Should A Child Tell His Mom That Dad Was Gay?

  • Posted by a hidden member.
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    Jan 13, 2016 3:48 PM GMT
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    NYT: I think my father, who died 10 years ago, was gay or preferred men, but I have no proof. I base my suspicion mostly on the way he looked at people, some magazine subscriptions and one conversation.

    I came out to my parents in the 1970s, while home from college. That same night, my father took me aside and confided that before his marriage he had an affair with a man but got psychological help and was ‘‘cured.’’ He hoped I would do the same. He said, ‘‘Promise not to tell your mother — it will break her heart.’’ I promised.

    Some time later, I asked him to tell me more about that man, but he denied the whole story, and we had a bit of a fight. However, many years later, in a brief autobiography he wrote for his grand­children, he referred to a high-school friendship that he would ‘‘rather not talk about.’’

    Am I obliged to tell my mother any of this?

    http://www.nytimes.com/2016/01/17/magazine/should-i-tell-mom-i-think-dad-was-gay.html?

  • Posted by a hidden member.
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    Jan 13, 2016 5:52 PM GMT
    the mother already knows.

  • Posted by a hidden member.
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    Jan 13, 2016 6:40 PM GMT
    Dad shouldn't have burdened the kid with that information, but the kid has no obligation to tell his mom. In fact, dad asked him not to and it makes sense that the info would be hurtful to mom.
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    Jan 13, 2016 9:37 PM GMT
    swimmersf saidDad shouldn't have burdened the kid with that information, but the kid has no obligation to tell his mom. In fact, dad asked him not to and it makes sense that the info would be hurtful to mom.


    I wouldn't say he burndend him with the information. He was trying to empathize with his son. He was horribly misguided and obviously in a lot of pain himself if he think being gay or bi is something that should be cured.

    I don't think it should be the sons place to tell his mother. Let their relationship end with his father's death. Now that the father has died his mother will have no ability to confront her husband. If she didn't know this would likely hurt her while making it harder for her to find closure.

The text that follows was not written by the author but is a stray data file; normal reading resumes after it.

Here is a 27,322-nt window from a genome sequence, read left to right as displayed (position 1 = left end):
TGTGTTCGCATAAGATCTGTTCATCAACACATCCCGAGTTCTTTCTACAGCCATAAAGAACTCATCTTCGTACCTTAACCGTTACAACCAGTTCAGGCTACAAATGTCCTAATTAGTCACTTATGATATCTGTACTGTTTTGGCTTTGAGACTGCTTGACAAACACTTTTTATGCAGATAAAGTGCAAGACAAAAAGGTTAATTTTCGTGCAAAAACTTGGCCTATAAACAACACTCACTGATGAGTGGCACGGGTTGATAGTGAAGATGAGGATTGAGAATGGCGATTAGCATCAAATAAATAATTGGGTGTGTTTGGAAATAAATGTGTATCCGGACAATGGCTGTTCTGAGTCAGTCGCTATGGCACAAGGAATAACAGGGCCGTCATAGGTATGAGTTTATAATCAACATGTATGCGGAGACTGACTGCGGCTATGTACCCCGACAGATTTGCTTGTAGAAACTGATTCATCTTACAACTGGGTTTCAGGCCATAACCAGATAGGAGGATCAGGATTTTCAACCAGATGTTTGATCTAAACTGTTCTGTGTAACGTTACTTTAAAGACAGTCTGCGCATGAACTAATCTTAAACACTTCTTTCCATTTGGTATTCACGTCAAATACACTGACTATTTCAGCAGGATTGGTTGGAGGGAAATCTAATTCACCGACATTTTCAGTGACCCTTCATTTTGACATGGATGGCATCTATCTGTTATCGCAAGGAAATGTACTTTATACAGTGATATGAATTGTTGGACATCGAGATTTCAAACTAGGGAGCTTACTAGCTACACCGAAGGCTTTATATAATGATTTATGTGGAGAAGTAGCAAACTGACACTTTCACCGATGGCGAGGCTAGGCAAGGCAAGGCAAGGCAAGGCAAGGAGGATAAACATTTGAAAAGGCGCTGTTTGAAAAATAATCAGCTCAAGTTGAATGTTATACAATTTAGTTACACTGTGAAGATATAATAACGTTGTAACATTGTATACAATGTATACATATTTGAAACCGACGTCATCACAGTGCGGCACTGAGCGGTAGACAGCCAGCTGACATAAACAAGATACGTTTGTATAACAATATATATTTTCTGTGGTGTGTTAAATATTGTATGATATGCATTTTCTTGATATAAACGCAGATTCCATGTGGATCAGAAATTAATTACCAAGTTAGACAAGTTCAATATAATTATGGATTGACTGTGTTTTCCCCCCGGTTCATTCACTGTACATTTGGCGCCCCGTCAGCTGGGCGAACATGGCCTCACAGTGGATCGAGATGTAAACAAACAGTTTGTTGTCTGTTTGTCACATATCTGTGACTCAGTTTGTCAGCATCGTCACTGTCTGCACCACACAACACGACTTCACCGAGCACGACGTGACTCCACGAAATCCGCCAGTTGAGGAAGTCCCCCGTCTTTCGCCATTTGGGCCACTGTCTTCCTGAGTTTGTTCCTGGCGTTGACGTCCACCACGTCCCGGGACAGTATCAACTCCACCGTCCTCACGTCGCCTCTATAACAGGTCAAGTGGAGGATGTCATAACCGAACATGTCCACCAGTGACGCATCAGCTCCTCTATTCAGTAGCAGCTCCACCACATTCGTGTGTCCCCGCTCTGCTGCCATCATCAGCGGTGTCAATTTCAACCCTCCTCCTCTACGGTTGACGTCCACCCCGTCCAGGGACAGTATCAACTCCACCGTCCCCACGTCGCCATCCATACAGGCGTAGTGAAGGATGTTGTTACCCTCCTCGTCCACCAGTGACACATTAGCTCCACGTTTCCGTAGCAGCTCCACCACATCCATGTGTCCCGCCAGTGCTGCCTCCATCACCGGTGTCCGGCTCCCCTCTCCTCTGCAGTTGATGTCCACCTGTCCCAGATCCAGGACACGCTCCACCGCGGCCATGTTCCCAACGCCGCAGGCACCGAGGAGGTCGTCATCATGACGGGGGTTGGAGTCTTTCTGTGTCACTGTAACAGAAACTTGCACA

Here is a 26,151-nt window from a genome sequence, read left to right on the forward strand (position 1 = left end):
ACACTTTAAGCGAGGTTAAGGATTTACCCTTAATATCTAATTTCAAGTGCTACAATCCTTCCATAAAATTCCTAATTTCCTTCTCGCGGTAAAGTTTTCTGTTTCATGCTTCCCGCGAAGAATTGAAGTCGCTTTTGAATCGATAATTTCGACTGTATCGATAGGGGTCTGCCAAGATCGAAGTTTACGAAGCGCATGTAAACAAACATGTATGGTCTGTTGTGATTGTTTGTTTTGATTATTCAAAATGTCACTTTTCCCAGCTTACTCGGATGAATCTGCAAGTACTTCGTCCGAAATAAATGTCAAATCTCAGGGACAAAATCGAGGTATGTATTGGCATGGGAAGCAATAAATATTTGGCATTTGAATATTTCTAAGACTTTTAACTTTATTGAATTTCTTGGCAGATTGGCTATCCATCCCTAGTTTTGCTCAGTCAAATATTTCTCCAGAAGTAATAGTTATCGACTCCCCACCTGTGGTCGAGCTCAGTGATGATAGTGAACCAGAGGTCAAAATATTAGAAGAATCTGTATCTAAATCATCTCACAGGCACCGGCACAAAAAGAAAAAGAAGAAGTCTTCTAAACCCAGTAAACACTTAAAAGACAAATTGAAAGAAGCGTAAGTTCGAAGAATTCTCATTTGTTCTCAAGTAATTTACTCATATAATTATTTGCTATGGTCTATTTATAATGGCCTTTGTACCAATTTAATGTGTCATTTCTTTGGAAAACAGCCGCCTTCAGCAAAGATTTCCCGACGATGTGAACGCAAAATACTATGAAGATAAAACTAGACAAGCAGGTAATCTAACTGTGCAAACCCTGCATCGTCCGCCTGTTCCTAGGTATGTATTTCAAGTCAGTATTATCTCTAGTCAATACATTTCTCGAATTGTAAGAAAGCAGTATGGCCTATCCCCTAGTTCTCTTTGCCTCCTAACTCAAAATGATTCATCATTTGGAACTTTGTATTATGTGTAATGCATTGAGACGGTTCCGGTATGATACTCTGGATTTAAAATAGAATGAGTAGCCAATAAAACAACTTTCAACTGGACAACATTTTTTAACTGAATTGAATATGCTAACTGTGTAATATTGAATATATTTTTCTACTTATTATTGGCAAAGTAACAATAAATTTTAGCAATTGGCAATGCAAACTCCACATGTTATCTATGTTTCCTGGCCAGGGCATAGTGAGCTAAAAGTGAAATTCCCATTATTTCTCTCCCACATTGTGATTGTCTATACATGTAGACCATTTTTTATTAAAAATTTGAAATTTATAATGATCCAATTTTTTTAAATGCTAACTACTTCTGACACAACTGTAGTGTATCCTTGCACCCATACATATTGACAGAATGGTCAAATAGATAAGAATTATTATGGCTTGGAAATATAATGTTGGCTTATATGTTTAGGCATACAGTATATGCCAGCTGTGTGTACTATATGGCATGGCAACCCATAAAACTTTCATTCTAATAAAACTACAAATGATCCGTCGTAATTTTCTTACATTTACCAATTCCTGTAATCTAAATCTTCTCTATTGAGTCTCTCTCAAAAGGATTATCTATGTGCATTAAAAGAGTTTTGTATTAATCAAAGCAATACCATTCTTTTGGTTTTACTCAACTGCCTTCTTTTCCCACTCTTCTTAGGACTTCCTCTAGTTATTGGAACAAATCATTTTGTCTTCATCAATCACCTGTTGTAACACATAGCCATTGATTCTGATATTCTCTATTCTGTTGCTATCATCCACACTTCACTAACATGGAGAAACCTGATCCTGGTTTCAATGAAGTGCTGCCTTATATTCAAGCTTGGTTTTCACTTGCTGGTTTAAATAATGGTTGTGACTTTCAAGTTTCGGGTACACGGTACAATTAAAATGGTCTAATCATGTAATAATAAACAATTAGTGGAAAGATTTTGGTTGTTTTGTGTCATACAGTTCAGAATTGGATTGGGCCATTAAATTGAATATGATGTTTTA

• Destinharbor

    Posts: 4433

    Jan 13, 2016 9:46 PM GMT
    Children always think they have special entitlement with regard to their parents' lives. In fact, they have none. Only an obligation to be grateful if the parents tried hard to be good parents. They certainly have no business meddling in their parents' marriage.
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    Jan 13, 2016 9:50 PM GMT
    Destinharbor saidChildren always think they have special entitlement with regard to their parents' lives. In fact, they have none. Only an obligation to be grateful if the parents tried hard to be good parents. They certainly have no business meddling in their parents' marriage.


    Its our culture that fosters that. We shame parents who don't devote their lives to their children's well being then complain that millineals aren't more independent. We forget that for most of history children served the needs of parents, not the other way around.
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    Jan 13, 2016 10:03 PM GMT
    Destinharbor saidChildren always think they have special entitlement with regard to their parents' lives. In fact, they have none. Only an obligation to be grateful if the parents tried hard to be good parents. They certainly have no business meddling in their parents' marriage.